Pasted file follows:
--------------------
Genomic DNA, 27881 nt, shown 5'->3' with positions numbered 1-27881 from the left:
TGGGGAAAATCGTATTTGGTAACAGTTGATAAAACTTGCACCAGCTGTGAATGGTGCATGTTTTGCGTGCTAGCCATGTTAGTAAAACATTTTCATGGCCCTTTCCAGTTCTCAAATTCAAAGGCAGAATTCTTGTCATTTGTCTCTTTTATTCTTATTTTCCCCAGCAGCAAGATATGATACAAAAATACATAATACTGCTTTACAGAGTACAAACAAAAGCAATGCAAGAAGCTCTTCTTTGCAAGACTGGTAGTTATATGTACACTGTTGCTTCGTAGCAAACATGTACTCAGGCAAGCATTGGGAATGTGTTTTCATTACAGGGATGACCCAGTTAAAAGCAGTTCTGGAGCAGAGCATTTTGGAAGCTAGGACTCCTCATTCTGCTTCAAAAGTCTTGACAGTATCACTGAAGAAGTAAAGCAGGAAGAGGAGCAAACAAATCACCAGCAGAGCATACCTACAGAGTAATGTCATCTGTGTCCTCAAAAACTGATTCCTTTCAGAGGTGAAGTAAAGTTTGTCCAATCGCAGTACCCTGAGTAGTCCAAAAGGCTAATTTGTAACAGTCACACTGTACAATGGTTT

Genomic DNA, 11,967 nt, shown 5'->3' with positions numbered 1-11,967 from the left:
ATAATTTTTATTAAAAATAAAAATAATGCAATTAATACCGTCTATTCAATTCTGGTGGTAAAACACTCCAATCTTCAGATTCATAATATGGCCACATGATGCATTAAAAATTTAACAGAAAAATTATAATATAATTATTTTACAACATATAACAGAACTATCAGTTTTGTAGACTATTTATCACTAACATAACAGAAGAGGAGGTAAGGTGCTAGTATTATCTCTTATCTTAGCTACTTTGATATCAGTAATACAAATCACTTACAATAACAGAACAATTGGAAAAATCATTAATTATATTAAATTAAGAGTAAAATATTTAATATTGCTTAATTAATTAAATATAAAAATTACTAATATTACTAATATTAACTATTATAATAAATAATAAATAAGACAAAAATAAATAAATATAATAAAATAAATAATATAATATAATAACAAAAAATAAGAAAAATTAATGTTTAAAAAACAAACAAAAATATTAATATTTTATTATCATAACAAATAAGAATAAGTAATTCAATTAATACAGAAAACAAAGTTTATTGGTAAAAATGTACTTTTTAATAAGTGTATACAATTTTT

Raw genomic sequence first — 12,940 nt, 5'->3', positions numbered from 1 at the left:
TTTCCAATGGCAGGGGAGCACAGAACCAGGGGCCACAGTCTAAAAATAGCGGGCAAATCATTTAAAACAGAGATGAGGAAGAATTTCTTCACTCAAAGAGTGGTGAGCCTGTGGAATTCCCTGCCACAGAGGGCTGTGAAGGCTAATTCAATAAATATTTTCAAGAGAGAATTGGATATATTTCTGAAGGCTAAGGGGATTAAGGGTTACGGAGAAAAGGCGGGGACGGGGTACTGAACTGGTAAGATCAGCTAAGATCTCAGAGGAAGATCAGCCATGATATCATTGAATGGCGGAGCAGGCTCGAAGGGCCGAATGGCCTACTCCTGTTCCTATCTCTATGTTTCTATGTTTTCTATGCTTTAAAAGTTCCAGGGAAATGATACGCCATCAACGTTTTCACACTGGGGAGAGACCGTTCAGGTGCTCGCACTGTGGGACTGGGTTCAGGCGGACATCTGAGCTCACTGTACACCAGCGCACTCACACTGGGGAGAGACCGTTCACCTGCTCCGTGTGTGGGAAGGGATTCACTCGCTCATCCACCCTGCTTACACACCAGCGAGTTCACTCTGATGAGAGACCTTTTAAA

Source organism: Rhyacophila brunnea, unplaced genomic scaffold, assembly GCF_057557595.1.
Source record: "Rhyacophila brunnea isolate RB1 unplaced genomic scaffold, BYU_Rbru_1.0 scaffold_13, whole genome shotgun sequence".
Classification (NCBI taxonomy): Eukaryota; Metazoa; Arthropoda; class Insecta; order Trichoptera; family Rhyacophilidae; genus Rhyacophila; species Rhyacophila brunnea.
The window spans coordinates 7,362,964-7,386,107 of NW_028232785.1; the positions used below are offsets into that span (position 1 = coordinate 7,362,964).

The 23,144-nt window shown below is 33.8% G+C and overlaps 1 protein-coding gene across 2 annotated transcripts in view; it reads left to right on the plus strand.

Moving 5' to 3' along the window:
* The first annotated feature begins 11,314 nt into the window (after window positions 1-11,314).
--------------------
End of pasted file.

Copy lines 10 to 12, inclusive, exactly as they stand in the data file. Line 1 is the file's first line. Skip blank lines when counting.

The window spans coordinates 7,362,964-7,386,107 of NW_028232785.1; the positions used below are offsets into that span (position 1 = coordinate 7,362,964).

The 23,144-nt window shown below is 33.8% G+C and overlaps 1 protein-coding gene across 2 annotated transcripts in view; it reads left to right on the plus strand.

Moving 5' to 3' along the window: